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Oblate Nancy Labiak attends Fifth International Oblates Congress

By Oblate Nancy Labiak





The stay in the monastery was itself was both a thrill and a challenge. The 125 year old monastery with its sweeping views of the Eternal City, beautiful tranquil chapel, lush inner courtyard complete with entertaining turtles in the pond, and bountiful buffets featuring a wide variety of local fruits and veggies and pastas twice a day was a delight. However San Anselmo’s was built long before air conditioning and temperatures hovered in the mid-nineties for the entire week of the conference. My “monk’s cell” was on the top floor and a hundred paces from the nearest “facilities”. The room also had no fan and the window was screenless so it was suggested to keep the windows closed to deter the mosquitos. We were warned that the water from the small sink in my room was not drinkable.









The conference included three days at the monastery with full schedules of prayer, speakers, and workshops. Our days began with breakfast (in silence) followed by morning prayer sung in Latin at 7:30. On those three mornings we had three varied and challenging key note speakers. Topics were Continuing Oblate Formation, Evangelization especially of the Young and our need to be Ambassadors of Peace, Reconciliation and Hospitality in the world. One experienced the true “internationality” of the Congress when the KeyNote Speakers were translated simultaneously by young translators in booths that lined the wall of the Chapel into our earphones. ( With my earphones I felt a bit like Audrey Hepburn in Charade!). The mornings concluded with the celebration of Eucharist. Each day mass was celebrated in a different language. Taize hymns were most appropriately frequently sung. In the afternoons we had a continuing workshop called “Islands of Silence” which addressed Centering Prayer and included a documentary (Available on You Tube) called “In Pursuit of Silence” —in a very non-silent world. Early evenings we had a second workshop in which we shared answers to questions we had gotten before the meeting and had asked our fellow Oblates back home to address.








We gathered again for Vespers —in Latin— each evening. And dinner was served at 8 each evening. Long days indeed…but so very full and thought provoking! On the other three days we went on “Benedictine excursions” One day the group visited the first Benedictine monastery that Benedict himself founded in 529 AD. Monte Cassino is located in mountains several hours from Rome. In full disclosure —I didn’t go there this time. I have visited this place several times. It has in its history been destroyed a number of times —most recently by the Allied Forces in the Second World War as they believed ((oops mistakenly) it had become a Nazi hangout. Even though the Allies picked up the tab to totally restore the Abbey after the War, I have found the monks to be a little “frosty”.I just haven’t felt “forgiven” for our faux pas.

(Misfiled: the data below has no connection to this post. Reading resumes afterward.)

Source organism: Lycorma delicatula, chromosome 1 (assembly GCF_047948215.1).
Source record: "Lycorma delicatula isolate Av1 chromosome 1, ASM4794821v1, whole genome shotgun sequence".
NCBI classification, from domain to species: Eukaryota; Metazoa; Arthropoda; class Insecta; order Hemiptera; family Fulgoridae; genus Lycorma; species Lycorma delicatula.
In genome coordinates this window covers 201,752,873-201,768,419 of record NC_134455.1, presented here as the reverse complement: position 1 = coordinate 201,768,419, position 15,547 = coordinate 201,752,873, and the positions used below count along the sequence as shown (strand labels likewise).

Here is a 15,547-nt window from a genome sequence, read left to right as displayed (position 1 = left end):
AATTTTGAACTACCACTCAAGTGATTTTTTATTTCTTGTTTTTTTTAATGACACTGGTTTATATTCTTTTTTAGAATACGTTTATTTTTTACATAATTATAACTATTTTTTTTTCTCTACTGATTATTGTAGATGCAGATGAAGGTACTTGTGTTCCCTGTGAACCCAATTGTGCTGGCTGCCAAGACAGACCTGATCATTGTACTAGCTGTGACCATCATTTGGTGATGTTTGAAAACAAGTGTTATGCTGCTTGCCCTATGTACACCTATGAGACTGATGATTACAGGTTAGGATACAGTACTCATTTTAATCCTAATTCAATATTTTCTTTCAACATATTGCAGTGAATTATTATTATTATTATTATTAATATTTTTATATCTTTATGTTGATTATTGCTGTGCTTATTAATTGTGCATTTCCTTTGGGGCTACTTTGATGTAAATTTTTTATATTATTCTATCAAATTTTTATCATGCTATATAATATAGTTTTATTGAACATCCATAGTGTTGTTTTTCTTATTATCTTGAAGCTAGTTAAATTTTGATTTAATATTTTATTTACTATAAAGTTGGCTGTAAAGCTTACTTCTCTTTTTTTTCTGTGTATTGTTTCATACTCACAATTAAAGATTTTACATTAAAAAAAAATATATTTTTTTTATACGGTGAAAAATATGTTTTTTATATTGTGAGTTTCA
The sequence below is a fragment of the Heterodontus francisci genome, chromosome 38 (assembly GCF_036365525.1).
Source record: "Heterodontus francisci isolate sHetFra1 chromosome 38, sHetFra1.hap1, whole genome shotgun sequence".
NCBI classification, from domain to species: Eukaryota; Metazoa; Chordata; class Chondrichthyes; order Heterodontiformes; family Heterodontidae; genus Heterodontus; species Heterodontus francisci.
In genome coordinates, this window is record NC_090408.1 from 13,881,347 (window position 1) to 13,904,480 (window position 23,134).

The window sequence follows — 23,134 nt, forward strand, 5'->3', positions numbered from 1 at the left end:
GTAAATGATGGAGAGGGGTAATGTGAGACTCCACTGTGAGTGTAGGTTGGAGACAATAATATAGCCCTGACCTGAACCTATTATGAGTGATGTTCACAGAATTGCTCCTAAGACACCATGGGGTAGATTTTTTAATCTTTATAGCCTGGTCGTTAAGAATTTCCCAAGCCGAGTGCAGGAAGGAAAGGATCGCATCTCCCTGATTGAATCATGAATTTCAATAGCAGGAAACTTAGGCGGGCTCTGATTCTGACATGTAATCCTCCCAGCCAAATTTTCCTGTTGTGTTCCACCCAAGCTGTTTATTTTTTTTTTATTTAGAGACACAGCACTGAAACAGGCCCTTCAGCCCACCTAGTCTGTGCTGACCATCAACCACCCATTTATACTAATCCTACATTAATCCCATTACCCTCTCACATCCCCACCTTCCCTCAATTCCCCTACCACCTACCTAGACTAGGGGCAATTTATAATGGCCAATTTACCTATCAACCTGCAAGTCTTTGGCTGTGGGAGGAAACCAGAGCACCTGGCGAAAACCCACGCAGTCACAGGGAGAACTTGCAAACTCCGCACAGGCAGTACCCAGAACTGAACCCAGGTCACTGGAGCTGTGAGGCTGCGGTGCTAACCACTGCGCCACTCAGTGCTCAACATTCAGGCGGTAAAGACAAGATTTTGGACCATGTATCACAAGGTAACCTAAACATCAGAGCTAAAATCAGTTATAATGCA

Our third excursion on the last day of the Congress was a huge surprise. We had expected that we were going to go to the General Audience with the Pope that takes place each Wednesday at the Vatican. When we got our initial itineraries for the week…there was an audience listed on Friday with the Pope. Most of us figured that since so many people were once again traveling —the Wednesday audience could not contain them and a second General Audience was added on Friday. This was not the case. We were delighted to find out that the members of the Oblate Conference had been invited to the Vatican for a private audience with the Pope on Friday morning. We set out Friday morning early as first we had to walk on foot down the Aventine Hill. No buses are allowed on the Hill as a heavy bus broke through the street several years ago into an undiscovered to-date underground chamber from antiquity. We then boarded our four buses that seemed to have taken the scenic route as we traveled for over a half hour. Finally when we disembarked we hoofed it quickly on foot about a half mile then across St. Peter’s Square and into an entrance none of us had taken before. After some serious security we then climbed over 200 stairs to the top floor of the Vatican (that is approximately 14 flights of stairs) to the Clementine Room for our Audience. The room was magnificent chockfull of stunning jaw dropping frescos.





And then the Holy Father entered—and suddenly the room felt warm and welcoming. He gave us an address (in Italian but we were each given our own translation. The short but beautiful speech was just for us. Below I quote my favorite parts: “There is no need for Christians who point fingers but for enthusiastic witnesses who radiate the Gospel in life though life” “Oblates your wider monastery is the world, the city and the workplace. For it is there that you are called to be models of welcome to whomever knocks at your door. Nowadays we need this as much as we need air. This is true for sometimes it seems that our society is slowly suffocating in the locked vaults of selfishness, individualism and indifference.” "I want to bless the Lord with you for the great patrimony of holiness and wisdom of which you are the custodians.”









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